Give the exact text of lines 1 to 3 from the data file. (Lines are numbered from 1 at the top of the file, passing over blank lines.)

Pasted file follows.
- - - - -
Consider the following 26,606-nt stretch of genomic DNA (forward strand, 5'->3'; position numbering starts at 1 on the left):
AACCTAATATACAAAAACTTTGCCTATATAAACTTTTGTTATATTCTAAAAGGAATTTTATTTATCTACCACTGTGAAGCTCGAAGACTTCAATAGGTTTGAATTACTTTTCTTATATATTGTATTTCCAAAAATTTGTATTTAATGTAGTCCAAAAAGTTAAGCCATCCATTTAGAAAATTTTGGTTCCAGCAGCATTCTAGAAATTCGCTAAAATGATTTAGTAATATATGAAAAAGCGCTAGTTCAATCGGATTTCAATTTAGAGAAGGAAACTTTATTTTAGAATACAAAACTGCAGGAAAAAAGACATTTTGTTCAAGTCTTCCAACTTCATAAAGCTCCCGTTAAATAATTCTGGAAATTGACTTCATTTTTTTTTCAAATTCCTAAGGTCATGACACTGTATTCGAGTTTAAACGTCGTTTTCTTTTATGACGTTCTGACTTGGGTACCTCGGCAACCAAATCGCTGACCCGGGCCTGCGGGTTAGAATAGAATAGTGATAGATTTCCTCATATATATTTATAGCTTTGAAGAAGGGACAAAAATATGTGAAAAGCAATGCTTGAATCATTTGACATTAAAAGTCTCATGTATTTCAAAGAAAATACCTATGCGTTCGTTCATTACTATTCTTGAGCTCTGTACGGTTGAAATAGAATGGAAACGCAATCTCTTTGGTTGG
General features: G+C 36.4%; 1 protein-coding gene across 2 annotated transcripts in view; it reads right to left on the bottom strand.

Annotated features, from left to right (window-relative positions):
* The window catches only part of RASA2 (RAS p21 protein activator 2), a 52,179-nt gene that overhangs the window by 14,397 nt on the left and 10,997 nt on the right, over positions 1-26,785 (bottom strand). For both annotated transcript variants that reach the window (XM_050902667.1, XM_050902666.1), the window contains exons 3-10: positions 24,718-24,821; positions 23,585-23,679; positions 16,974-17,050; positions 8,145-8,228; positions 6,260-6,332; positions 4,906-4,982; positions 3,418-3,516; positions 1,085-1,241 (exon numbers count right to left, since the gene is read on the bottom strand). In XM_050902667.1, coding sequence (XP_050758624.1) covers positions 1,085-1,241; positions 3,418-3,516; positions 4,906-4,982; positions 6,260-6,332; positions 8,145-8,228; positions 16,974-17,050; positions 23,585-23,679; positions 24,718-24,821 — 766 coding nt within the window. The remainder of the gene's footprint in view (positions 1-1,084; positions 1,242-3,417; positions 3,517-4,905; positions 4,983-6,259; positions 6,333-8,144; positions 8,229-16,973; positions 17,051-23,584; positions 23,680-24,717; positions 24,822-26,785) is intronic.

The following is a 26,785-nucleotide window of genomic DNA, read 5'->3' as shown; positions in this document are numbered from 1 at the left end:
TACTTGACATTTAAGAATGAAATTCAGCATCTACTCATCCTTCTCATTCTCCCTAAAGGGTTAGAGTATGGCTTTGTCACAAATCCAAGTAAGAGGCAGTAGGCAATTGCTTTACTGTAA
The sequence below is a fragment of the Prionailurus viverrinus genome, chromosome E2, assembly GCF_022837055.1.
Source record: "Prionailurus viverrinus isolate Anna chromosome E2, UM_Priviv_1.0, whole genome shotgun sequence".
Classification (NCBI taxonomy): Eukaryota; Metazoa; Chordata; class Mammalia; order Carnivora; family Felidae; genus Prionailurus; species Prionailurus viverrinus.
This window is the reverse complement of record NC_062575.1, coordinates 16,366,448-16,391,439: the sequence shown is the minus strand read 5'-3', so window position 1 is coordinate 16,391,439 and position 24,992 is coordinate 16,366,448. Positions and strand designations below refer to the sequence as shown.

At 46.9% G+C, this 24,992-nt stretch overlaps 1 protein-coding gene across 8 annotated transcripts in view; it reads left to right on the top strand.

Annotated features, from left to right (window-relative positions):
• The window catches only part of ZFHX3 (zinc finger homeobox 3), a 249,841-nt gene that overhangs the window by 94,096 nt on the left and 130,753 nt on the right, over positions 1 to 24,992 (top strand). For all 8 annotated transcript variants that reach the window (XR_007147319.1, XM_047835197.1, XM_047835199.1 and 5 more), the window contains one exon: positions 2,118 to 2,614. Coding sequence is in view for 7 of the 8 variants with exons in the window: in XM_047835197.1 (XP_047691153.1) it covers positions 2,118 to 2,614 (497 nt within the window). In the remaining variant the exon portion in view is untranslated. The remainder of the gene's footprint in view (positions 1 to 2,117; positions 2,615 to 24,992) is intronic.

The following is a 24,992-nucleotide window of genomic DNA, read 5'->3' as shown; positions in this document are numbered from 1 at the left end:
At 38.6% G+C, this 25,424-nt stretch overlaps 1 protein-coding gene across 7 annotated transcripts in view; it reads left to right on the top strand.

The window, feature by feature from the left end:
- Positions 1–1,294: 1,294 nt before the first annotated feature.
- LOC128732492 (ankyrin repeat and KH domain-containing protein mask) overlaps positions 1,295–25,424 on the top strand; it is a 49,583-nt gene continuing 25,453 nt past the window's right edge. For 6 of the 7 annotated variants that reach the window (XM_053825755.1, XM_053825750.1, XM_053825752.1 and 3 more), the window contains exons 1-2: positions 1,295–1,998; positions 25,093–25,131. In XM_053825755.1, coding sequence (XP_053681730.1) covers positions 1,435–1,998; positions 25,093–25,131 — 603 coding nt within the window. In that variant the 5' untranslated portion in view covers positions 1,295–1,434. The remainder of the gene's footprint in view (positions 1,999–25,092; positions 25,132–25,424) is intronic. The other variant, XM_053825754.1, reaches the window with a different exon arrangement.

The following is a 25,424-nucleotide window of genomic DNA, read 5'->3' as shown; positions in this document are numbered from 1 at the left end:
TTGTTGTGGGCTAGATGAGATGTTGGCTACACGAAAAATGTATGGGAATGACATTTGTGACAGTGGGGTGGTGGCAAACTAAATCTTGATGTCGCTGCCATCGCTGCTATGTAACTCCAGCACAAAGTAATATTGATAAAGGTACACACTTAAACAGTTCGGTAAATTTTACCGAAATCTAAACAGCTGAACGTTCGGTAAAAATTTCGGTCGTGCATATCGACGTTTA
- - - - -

Consider the following 26,606-nt stretch of genomic DNA (forward strand, 5'->3'; position numbering starts at 1 on the left):
AACCTAATATACAAAAACTTTGCCTATATAAACTTTTGTTATATTCTAAAAGGAATTTTATTTATCTACCACTGTGAAGCTCGAAGACTTCAATAGGTTTGAATTACTTTTCTTATATATTGTATTTCCAAAAATTTGTATTTAATGTAGTCCAAAAAGTTAAGCCATCCATTTAGAAAATTTTGGTTCCAGCAGCATTCTAGAAATTCGCTAAAATGATTTAGTAATATATGAAAAAGCGCTAGTTCAATCGGATTTCAATTTAGAGAAGGAAACTTTATTTTAGAATACAAAACTGCAGGAAAAAAGACATTTTGTTCAAGTCTTCCAACTTCATAAAGCTCCCGTTAAATAATTCTGGAAATTGACTTCATTTTTTTTTCAAATTCCTAAGGTCATGACACTGTATTCGAGTTTAAACGTCGTTTTCTTTTATGACGTTCTGACTTGGGTACCTCGGCAACCAAATCGCTGACCCGGGCCTGCGGGTTAGAATAGAATAGTGATAGATTTCCTCATATATATTTATAGCTTTGAAGAAGGGACAAAAATATGTGAAAAGCAATGCTTGAATCATTTGACATTAAAAGTCTCATGTATTTCAAAGAAAATACCTATGCGTTCGTTCATTACTATTCTTGAGCTCTGTACGGTTGAAATAGAATGGAAACGCAATCTCTTTGGTTGG
General features: G+C 36.4%; 1 protein-coding gene across 2 annotated transcripts in view; it reads right to left on the bottom strand.